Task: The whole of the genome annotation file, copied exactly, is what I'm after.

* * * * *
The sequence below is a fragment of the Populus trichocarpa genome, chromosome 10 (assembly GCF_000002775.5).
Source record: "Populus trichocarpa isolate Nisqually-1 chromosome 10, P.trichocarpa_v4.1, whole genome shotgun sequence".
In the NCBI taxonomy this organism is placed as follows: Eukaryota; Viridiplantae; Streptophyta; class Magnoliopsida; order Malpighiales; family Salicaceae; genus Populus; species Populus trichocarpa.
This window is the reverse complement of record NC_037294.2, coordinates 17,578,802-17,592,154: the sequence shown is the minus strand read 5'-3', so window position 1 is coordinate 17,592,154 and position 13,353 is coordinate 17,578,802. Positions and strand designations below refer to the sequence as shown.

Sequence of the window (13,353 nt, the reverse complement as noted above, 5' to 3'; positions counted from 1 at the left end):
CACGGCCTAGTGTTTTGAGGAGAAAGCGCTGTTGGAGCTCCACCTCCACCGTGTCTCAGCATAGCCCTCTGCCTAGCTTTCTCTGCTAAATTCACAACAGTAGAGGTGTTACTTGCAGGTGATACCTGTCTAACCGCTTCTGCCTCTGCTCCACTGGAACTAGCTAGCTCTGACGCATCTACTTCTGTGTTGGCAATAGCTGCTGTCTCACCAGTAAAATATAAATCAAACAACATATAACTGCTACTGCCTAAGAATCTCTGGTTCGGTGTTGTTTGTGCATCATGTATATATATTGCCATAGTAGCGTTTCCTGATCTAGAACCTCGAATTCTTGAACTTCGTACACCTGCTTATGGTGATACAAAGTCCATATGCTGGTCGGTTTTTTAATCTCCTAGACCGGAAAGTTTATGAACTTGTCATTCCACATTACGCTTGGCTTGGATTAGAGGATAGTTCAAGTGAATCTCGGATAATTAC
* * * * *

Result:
The sequence below is a fragment of the Populus trichocarpa genome, chromosome 10 (assembly GCF_000002775.5).
Source record: "Populus trichocarpa isolate Nisqually-1 chromosome 10, P.trichocarpa_v4.1, whole genome shotgun sequence".
In the NCBI taxonomy this organism is placed as follows: Eukaryota; Viridiplantae; Streptophyta; class Magnoliopsida; order Malpighiales; family Salicaceae; genus Populus; species Populus trichocarpa.
This window is the reverse complement of record NC_037294.2, coordinates 17,578,802-17,592,154: the sequence shown is the minus strand read 5'-3', so window position 1 is coordinate 17,592,154 and position 13,353 is coordinate 17,578,802. Positions and strand designations below refer to the sequence as shown.

Sequence of the window (13,353 nt, the reverse complement as noted above, 5' to 3'; positions counted from 1 at the left end):
CACGGCCTAGTGTTTTGAGGAGAAAGCGCTGTTGGAGCTCCACCTCCACCGTGTCTCAGCATAGCCCTCTGCCTAGCTTTCTCTGCTAAATTCACAACAGTAGAGGTGTTACTTGCAGGTGATACCTGTCTAACCGCTTCTGCCTCTGCTCCACTGGAACTAGCTAGCTCTGACGCATCTACTTCTGTGTTGGCAATAGCTGCTGTCTCACCAGTAAAATATAAATCAAACAACATATAACTGCTACTGCCTAAGAATCTCTGGTTCGGTGTTGTTTGTGCATCATGTATATATATTGCCATAGTAGCGTTTCCTGATCTAGAACCTCGAATTCTTGAACTTCGTACACCTGCTTATGGTGATACAAAGTCCATATGCTGGTCGGTTTTTTAATCTCCTAGACCGGAAAGTTTATGAACTTGTCATTCCACATTACGCTTGGCTTGGATTAGAGGATAGTTCAAGTGAATCTCGGATAATTAC